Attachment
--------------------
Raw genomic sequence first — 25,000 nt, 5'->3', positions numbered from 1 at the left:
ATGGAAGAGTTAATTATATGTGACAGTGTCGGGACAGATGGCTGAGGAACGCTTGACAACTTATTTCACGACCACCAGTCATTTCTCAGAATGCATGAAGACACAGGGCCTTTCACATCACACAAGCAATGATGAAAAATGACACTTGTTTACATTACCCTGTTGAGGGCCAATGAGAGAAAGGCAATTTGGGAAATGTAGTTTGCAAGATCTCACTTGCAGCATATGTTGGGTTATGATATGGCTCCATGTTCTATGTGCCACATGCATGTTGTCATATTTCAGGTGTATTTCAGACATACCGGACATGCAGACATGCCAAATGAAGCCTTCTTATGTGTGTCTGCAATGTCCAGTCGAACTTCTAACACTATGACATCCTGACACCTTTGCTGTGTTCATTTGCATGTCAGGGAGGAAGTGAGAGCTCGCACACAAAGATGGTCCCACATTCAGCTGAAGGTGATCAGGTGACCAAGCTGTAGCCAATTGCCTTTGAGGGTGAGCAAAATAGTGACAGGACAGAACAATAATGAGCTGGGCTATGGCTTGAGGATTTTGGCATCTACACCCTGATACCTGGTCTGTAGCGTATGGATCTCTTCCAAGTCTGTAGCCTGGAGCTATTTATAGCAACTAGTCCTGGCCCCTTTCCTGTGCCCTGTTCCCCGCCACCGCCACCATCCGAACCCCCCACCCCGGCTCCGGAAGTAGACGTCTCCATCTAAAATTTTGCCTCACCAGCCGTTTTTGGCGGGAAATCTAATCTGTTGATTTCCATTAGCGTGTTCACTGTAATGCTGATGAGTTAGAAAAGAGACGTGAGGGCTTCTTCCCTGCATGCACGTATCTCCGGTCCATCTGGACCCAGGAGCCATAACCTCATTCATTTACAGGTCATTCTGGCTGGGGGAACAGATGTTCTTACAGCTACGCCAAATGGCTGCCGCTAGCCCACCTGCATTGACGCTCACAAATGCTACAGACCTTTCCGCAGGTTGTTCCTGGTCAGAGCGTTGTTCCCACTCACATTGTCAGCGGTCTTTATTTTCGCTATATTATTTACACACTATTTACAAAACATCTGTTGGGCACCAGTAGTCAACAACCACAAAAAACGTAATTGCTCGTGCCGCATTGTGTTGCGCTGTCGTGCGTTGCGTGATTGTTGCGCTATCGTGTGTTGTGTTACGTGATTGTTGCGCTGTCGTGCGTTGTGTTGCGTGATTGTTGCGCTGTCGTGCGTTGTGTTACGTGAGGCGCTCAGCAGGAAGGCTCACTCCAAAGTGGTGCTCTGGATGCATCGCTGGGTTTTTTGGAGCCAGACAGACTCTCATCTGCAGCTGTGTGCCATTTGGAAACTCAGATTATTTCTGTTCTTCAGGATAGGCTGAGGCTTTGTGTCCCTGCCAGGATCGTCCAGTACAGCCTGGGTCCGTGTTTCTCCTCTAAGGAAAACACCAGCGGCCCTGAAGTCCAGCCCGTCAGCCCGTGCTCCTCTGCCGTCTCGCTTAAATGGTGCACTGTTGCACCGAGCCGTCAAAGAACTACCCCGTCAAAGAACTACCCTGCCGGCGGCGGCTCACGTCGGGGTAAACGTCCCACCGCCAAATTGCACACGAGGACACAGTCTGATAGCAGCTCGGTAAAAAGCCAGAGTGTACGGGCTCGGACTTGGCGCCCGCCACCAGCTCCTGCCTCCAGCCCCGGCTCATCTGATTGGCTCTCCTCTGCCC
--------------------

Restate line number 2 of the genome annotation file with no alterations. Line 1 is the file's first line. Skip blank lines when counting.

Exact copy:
ATGGAAGAGTTAATTATATGTGACAGTGTCGGGACAGATGGCTGAGGAACGCTTGACAACTTATTTCACGACCACCAGTCATTTCTCAGAATGCATGAAGACACAGGGCCTTTCACATCACACAAGCAATGATGAAAAATGACACTTGTTTACATTACCCTGTTGAGGGCCAATGAGAGAAAGGCAATTTGGGAAATGTAGTTTGCAAGATCTCACTTGCAGCATATGTTGGGTTATGATATGGCTCCATGTTCTATGTGCCACATGCATGTTGTCATATTTCAGGTGTATTTCAGACATACCGGACATGCAGACATGCCAAATGAAGCCTTCTTATGTGTGTCTGCAATGTCCAGTCGAACTTCTAACACTATGACATCCTGACACCTTTGCTGTGTTCATTTGCATGTCAGGGAGGAAGTGAGAGCTCGCACACAAAGATGGTCCCACATTCAGCTGAAGGTGATCAGGTGACCAAGCTGTAGCCAATTGCCTTTGAGGGTGAGCAAAATAGTGACAGGACAGAACAATAATGAGCTGGGCTATGGCTTGAGGATTTTGGCATCTACACCCTGATACCTGGTCTGTAGCGTATGGATCTCTTCCAAGTCTGTAGCCTGGAGCTATTTATAGCAACTAGTCCTGGCCCCTTTCCTGTGCCCTGTTCCCCGCCACCGCCACCATCCGAACCCCCCACCCCGGCTCCGGAAGTAGACGTCTCCATCTAAAATTTTGCCTCACCAGCCGTTTTTGGCGGGAAATCTAATCTGTTGATTTCCATTAGCGTGTTCACTGTAATGCTGATGAGTTAGAAAAGAGACGTGAGGGCTTCTTCCCTGCATGCACGTATCTCCGGTCCATCTGGACCCAGGAGCCATAACCTCATTCATTTACAGGTCATTCTGGCTGGGGGAACAGATGTTCTTACAGCTACGCCAAATGGCTGCCGCTAGCCCACCTGCATTGACGCTCACAAATGCTACAGACCTTTCCGCAGGTTGTTCCTGGTCAGAGCGTTGTTCCCACTCACATTGTCAGCGGTCTTTATTTTCGCTATATTATTTACACACTATTTACAAAACATCTGTTGGGCACCAGTAGTCAACAACCACAAAAAACGTAATTGCTCGTGCCGCATTGTGTTGCGCTGTCGTGCGTTGCGTGATTGTTGCGCTATCGTGTGTTGTGTTACGTGATTGTTGCGCTGTCGTGCGTTGTGTTGCGTGATTGTTGCGCTGTCGTGCGTTGTGTTACGTGAGGCGCTCAGCAGGAAGGCTCACTCCAAAGTGGTGCTCTGGATGCATCGCTGGGTTTTTTGGAGCCAGACAGACTCTCATCTGCAGCTGTGTGCCATTTGGAAACTCAGATTATTTCTGTTCTTCAGGATAGGCTGAGGCTTTGTGTCCCTGCCAGGATCGTCCAGTACAGCCTGGGTCCGTGTTTCTCCTCTAAGGAAAACACCAGCGGCCCTGAAGTCCAGCCCGTCAGCCCGTGCTCCTCTGCCGTCTCGCTTAAATGGTGCACTGTTGCACCGAGCCGTCAAAGAACTACCCCGTCAAAGAACTACCCTGCCGGCGGCGGCTCACGTCGGGGTAAACGTCCCACCGCCAAATTGCACACGAGGACACAGTCTGATAGCAGCTCGGTAAAAAGCCAGAGTGTACGGGCTCGGACTTGGCGCCCGCCACCAGCTCCTGCCTCCAGCCCCGGCTCATCTGATTGGCTCTCCTCTGCCC